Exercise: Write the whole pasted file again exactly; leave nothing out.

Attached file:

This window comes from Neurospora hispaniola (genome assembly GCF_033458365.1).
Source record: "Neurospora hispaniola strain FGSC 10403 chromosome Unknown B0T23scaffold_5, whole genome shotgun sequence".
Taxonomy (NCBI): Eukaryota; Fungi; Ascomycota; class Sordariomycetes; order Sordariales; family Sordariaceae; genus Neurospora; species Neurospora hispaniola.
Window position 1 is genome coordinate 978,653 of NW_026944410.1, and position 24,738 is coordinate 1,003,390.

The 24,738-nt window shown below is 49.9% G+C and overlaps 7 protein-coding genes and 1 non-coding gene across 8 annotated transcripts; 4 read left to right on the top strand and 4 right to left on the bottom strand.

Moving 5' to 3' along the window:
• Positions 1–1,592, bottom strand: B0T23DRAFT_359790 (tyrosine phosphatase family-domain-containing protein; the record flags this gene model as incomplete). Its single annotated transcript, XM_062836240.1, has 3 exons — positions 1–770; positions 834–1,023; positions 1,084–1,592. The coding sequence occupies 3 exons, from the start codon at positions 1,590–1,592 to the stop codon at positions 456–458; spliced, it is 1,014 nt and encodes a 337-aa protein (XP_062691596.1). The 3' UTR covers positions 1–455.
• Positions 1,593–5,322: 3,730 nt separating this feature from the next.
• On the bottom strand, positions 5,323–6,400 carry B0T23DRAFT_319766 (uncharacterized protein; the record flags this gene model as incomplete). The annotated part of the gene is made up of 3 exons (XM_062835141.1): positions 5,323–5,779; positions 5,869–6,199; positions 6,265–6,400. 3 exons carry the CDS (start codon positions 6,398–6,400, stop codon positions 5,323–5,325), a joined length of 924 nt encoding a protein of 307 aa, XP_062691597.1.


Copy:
This window comes from Neurospora hispaniola (genome assembly GCF_033458365.1).
Source record: "Neurospora hispaniola strain FGSC 10403 chromosome Unknown B0T23scaffold_5, whole genome shotgun sequence".
Taxonomy (NCBI): Eukaryota; Fungi; Ascomycota; class Sordariomycetes; order Sordariales; family Sordariaceae; genus Neurospora; species Neurospora hispaniola.
Window position 1 is genome coordinate 978,653 of NW_026944410.1, and position 24,738 is coordinate 1,003,390.

The 24,738-nt window shown below is 49.9% G+C and overlaps 7 protein-coding genes and 1 non-coding gene across 8 annotated transcripts; 4 read left to right on the top strand and 4 right to left on the bottom strand.

Moving 5' to 3' along the window:
• Positions 1–1,592, bottom strand: B0T23DRAFT_359790 (tyrosine phosphatase family-domain-containing protein; the record flags this gene model as incomplete). Its single annotated transcript, XM_062836240.1, has 3 exons — positions 1–770; positions 834–1,023; positions 1,084–1,592. The coding sequence occupies 3 exons, from the start codon at positions 1,590–1,592 to the stop codon at positions 456–458; spliced, it is 1,014 nt and encodes a 337-aa protein (XP_062691596.1). The 3' UTR covers positions 1–455.
• Positions 1,593–5,322: 3,730 nt separating this feature from the next.
• On the bottom strand, positions 5,323–6,400 carry B0T23DRAFT_319766 (uncharacterized protein; the record flags this gene model as incomplete). The annotated part of the gene is made up of 3 exons (XM_062835141.1): positions 5,323–5,779; positions 5,869–6,199; positions 6,265–6,400. 3 exons carry the CDS (start codon positions 6,398–6,400, stop codon positions 5,323–5,325), a joined length of 924 nt encoding a protein of 307 aa, XP_062691597.1.